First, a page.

Höfner Club Solid £419
UPDATE: We've added two new vintage-vibe electrics - a Höfner Club Solid and a LTD Phoenix 200 - both splicing old-school charm with a generous dollop of modern playability, build quality and an affordable price tag. See them both on the first two slides of this gallery or, if it's your first time here, keep on scrolling for a selection of guitars to suit every player’s taste - all under £500…
We’ve seen kick-ass electrics under £200, the very finest under £300 (plus a cool 17 more) and badass models under £400, so - for those not quite ready to make the jump to £1000 - here’s the last in our series of ‘affordable’ axes: 22 smokin’ electric guitars under £500.
Hand-picked from the pages of Total Guitar, there’s a shape and style to suit every type of guitarist. As you’d expect from forking out the extra £100, the upgrades in materials, pickups and finishes are noticeable and, in our opinion, well worth it. You can even afford a PRS! First up: Höfner Club Solid...
The new Höfner Club Solid is based on the hollowbody Club model John Lennon played in the early days of The Beatles. While Lennon’s guitar would have been super-lightweight, the new Solid version utilises the classic Les Paul style construction of a mahogany body topped with maple, resulting in a much heavier guitar.
If you’ll allow us to get a bit superficial, we have to say that the Höfner Club Solid is a beautiful looking guitar. The inlayed headstock, trapeze tailpiece and those stunning vintage Höfner stripe fingerboard inlays made us gasp when we took the Club out of its box.
Plugging into an amp had the same effect. The bridge mini-humbucker sparkles on clean and shimmers with some overdrive. The neck ’bucker has a clarity that only found its match in the Super Swede’s neck P90. The little Club also showcases an impressive level of sustain that makes blues noodling a joy.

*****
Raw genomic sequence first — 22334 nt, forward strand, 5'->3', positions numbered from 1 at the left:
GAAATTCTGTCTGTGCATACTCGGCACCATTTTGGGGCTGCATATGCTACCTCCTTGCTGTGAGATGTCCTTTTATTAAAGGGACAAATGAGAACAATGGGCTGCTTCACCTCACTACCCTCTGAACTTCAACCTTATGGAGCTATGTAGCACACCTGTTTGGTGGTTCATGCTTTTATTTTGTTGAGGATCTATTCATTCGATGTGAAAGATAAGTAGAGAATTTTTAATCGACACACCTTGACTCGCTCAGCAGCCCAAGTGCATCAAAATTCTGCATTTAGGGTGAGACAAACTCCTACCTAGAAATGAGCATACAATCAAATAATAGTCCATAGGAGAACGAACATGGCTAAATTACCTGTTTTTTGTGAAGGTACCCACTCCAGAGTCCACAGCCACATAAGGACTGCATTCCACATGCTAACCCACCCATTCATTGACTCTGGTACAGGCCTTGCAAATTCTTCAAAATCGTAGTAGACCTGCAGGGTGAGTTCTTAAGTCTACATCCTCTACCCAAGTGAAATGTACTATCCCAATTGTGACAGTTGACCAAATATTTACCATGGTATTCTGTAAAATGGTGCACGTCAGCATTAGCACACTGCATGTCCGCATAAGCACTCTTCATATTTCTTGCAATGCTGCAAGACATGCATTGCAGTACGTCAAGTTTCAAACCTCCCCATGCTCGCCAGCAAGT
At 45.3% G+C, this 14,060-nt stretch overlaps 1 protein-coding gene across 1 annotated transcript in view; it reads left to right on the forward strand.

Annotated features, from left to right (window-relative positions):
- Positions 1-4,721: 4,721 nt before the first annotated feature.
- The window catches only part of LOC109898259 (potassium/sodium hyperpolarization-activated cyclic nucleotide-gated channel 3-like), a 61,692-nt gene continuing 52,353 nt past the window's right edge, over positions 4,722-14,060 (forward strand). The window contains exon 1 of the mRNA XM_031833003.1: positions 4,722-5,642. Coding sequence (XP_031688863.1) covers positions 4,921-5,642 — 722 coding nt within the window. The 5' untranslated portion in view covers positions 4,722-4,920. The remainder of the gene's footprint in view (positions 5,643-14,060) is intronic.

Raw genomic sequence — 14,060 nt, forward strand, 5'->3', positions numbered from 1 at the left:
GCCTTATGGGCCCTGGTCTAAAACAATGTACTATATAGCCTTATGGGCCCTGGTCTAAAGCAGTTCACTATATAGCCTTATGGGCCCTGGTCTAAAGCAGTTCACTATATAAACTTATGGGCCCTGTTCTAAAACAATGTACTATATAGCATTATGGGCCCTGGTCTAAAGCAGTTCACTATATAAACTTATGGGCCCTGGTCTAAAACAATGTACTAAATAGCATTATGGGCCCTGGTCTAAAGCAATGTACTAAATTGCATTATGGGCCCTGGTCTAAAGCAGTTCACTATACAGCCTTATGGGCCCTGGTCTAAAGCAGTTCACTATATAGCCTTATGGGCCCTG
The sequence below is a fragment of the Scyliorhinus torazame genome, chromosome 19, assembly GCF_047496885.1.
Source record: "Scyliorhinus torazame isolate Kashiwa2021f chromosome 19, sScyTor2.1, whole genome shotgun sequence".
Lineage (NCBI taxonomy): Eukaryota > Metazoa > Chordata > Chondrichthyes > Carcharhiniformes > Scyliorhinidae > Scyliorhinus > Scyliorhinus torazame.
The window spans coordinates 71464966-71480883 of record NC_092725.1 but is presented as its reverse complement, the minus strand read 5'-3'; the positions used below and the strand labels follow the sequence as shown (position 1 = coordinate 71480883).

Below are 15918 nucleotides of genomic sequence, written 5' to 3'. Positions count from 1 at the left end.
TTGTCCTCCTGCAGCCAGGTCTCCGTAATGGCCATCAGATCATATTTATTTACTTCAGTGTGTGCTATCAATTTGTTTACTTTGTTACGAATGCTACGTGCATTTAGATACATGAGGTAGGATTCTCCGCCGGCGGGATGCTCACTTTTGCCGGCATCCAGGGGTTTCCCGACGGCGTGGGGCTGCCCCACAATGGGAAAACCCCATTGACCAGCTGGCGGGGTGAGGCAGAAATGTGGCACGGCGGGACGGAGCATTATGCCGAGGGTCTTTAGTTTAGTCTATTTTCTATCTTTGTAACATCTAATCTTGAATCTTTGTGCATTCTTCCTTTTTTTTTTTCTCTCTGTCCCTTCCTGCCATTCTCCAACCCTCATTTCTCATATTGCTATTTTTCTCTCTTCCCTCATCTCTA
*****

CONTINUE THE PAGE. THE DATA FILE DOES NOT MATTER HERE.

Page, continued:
The Höfner Club Solid is a cracking piece of eye candy, bursting with tone. If we have one complaint, it’s aimed at the generic slim neck profile. We reckon the Club would be a stone killer if it had a chubbier neck, but some of you may well disagree. Anyway, as it stands, this is one Club we’d definitely be interested in joining - especially given just how affordable the membership fee is.
Pros: Great pickups, serious eye candy.
Cons: We’d like a meatier neck.
Next: LTD Phoenix 200
LTD Phoenix 200 £499
You don’t get any prizes for guessing where ESP got the inspiration from for its new LTD Phoenix 200 model. For those of you still scratching your head, the Phoenix 200 pays close tribute to a ‘60s classic, the Gibson Firebird.
Knowing ESP, however, the Phoenix will turn out to be a bit of a wolf in sheep’s clothing. Underneath the gloss black exterior lurks a thoroughly modern rock guitar. The maple neck extends through to the base of the body and has a pair of basswood wings glued to it.
Basswood is the timber of choice for anyone looking for a lightweight body that produces excellent tonal qualities and sustain, and this Phoenix pumps out sustain by the bucketload.
The sizzling clarity of the bridge humbucker makes it the pick of the litter in light of the neck unit’s slight muddiness when overdriven. That said, you’ll find useable tones in all three positions on the selector switch.
There are quite a few Firebird-inspired models available at the moment; the Epiphone and Tokai models immediately spring to mind. While it also echoes the original, LTD’s guitar isn’t a straight clone. It comes over like a hot rod version of the ‘60s model, those pickups being happiest when they have plenty of gain to feed on. This Phoenix might ruffle the feathers of the vintage freaks but rock and metalheads will love it.
Pros: Cool looks, modern rock tones.
Cons: Muddy neck ’bucker.
Italia Maranello Speedster1 £449
Small boys of the ‘60s either wanted to be Jimi Hendrix or Stirling Moss. Now we can be both (sort of) thanks to the Maranello Speedster1, which indulges dual schoolboy fantasies with its racing stripe and go-faster fret inlays, combined with a spec that’s been cut back to meet weight regulations. Nice concept.
Like a Mercedes that’s been parked in Moss Side, the Italia Speedster1 has been stripped of parts. But you won’t mind when you’re ripping out solos.
The snub-nosed doublecut is as functional as it is attractive, the maple neck is a good all-rounder, while the Wilkinson bridge humbucker combines with hefty helpings of korina (a sibling of mahogany) for a punchy, characterful tone that has a bit more mid-range brightness than your average Gibson derivative.